Arctic Environmental Report on Shipping Exploitation

Last week Transport & Environment NGO released a report highlighting environmental threats from increased shipping activities in the Arctic. As the decline of Arctic sea-ice continues, the prospect of an ice-free Arctic ocean in the near future draws closer. Arctic melting is seen by industry and some governments as an opportunity to develop human and exploitative activities in the region (oil and gas production, mining, shipping, tourism). But while Arctic melting is surely an effect of climate change, it is imperative that it does not become another cause of climate change. This vicious circle threating the Arctic and the global ecosystems needs to be broken.

By 2050, Arctic sea routes could attract around 10% of the total container trade between Asia and Europe. Unless action is taken, this increase has the potential to cause devastating effects on the Arctic ecosystem. This would represent 850 transit voyages annually carrying about 2.5 million TEU (Twenty-foot equivalent units – a way of measuring container capacity in international shipping).

Aside from the reduction in distance, the expected uptake of the Arctic sea routes will also depend on additional factors; rising insurance costs due to use of the Arctic sea route, potential additional costs linked with the use of these routes (e.g. ice-breaker escort), crew training to operate in polar conditions, reduced ship speeds required in Arctic waters that would diminish the economic incentive of the shortened distance, etc.

Record of melting Ice through the years (Source: ACIA (2004) Arctic Climate Impact Assessment, Highlights, Cambridge University Press)

Even with the current low shipping activity in the Arctic, nearly 300 accidents and incidents occurred in the region from 1995 to 2004. If safety and environmental concerns are not properly addressed, environmental impacts and risks will multiply dangerously.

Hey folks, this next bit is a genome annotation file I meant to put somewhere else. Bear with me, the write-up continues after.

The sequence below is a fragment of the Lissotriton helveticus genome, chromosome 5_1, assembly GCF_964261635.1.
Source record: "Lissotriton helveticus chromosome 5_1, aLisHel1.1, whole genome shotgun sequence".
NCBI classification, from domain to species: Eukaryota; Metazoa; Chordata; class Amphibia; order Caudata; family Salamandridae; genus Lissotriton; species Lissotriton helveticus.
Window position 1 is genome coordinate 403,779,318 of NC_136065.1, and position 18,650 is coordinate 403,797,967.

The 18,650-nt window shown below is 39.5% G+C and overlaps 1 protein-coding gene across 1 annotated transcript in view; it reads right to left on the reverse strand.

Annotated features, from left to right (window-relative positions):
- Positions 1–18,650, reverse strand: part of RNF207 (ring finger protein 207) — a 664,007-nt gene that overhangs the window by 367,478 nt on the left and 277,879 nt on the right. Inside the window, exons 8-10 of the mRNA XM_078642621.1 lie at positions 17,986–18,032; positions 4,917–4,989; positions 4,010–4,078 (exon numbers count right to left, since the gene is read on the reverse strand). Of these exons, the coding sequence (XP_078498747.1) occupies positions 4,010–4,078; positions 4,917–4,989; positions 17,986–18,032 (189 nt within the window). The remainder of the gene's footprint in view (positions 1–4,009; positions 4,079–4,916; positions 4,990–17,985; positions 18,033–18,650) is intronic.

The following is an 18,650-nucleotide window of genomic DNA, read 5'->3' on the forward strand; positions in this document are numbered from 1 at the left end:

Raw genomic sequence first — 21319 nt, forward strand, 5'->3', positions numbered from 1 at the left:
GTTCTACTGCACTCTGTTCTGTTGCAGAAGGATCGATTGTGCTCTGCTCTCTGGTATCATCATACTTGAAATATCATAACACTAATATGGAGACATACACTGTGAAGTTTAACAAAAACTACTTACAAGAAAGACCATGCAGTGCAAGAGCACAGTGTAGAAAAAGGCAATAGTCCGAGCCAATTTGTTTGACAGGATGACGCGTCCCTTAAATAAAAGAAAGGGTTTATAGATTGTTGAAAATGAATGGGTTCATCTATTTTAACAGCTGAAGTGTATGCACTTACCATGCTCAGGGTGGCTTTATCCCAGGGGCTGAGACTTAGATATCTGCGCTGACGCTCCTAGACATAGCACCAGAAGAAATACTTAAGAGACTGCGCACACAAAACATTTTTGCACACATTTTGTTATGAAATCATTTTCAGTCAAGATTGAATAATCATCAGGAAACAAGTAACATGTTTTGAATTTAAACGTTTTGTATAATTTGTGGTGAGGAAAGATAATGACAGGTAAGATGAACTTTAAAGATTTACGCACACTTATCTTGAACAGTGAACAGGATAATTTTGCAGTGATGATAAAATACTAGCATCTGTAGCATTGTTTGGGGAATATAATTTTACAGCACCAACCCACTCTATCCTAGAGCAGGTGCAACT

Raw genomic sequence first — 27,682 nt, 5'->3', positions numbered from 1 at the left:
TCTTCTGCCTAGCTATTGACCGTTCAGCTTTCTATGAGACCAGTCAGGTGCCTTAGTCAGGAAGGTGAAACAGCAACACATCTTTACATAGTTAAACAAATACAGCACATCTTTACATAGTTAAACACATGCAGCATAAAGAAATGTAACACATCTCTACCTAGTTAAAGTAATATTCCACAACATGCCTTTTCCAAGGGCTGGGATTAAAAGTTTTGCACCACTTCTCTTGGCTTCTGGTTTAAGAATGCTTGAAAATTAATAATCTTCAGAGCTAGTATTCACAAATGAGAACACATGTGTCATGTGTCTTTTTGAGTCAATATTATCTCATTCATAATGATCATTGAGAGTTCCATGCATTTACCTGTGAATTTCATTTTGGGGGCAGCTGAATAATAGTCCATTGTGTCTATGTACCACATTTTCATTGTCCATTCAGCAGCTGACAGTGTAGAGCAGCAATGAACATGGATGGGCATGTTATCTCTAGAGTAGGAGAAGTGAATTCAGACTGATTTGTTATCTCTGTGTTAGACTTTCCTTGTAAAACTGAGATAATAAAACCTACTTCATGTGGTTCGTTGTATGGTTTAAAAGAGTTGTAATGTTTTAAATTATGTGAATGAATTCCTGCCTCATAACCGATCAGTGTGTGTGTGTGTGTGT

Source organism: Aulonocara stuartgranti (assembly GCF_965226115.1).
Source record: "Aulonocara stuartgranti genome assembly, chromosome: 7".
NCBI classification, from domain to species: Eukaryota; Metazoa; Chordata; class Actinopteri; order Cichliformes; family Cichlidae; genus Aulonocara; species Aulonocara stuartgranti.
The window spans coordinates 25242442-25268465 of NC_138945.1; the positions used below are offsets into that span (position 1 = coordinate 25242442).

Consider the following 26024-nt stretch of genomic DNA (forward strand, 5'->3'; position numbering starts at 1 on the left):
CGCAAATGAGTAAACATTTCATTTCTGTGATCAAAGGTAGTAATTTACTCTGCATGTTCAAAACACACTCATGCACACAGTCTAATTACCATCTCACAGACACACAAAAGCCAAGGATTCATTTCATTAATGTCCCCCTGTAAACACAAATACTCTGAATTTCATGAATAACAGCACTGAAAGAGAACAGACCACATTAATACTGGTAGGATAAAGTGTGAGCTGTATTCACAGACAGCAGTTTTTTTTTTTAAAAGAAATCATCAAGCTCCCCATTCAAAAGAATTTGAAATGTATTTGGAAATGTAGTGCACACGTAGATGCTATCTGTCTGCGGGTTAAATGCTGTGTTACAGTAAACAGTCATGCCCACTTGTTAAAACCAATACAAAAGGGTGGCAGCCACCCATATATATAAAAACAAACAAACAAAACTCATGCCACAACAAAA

Without additional policies, environmental impacts will rise with rising traffic. Environmental risks fall in three categories.

  1. safety failures such as accidents, collisions and sinkings
  2. legally permissible, intentional routine vessel discharges of oil and chemicals and of sewage, grey water, sewage sludge, and garbage
  3. the normal operation of a ship will also cause diverse impacts on the Arctic ecosystem, including noise disturbances affecting marine mammals and emissions of air pollutants

Today’s general assumption underlying support for the development of new Arctic sea routes is that they will reduce CO2 emissions because of the shorter distances between the major European, Asian and North American ports. Whilst it is true that distances are shortened for certain specific routes, the net impact of overall fuel consumption and CO2 is uncertain because of rebound effects – if sea transport becomes cheaper, more of it becomes economically viable.

Possible interactions between HFO and Arctic Sea Ice in the event of an oil-spill (Source: AMAP Assessment report: Arctic Pollution Issues (after original figure by Bobra and Fingas))

In conclusion the report suggests three priority measures to reduce the impact of shipping in the Arctic:

  1. cut shipping emissions of black carbon, which absorbs heat from the sun and is one of the main causes of ice melting in the region;
  2. ban the use by shipping of heavy fuel oil in Arctic waters, as hasalready been implemented in the Antarctic. This oil produces more toxic air pollutants and in the case of an oil spill would have catastrophic effects.
  3. require ships to operate at slower speeds. Such a measure would minimise the risk of accidents and bring huge safety and environmental benefits.

Source: Transport & Environment


  1. Alan Kirkby Patentee says:

    Under Arctic ice oil escape safety.

    E02B 15/04

    PCT/GB2011/051273 KIRKBY, Alan Dennis KIRKBY, Alan Dennis
    A device for collection of oil and gas from an underwater source comprising a balloon- like structure (1) defined by an envelope having an opening (18), which, in operation, is on the underside of the balloon- like structure, which balloon- like structure includes: a vent (23) adapted to vent gas in the envelope, and control means (2) for controlling the oil upper level having a closure valve (3) adapted to control flow of gas in the envelope through the vent, the valve being closable by a valve closure member operable by a float (8) adapted to float on the oil to determine the minimum volume of gas in the envelope, wherein, in use, the balloon- like structure is adapted to be placed over the source to collect oil and gasses from said underwater source. The balloon- like structure further includes buoyancy means (10, 12, 14, 16, 17) adapted to control the buoyancy of the structure to enable ascent to the surface of the water in a controlled manner. The envelope may be formed of a flexible material to enable it to be collapsed or folded for storage and/or transportation.
    Alan Kirkby – M +44(0)7754692946 – E:

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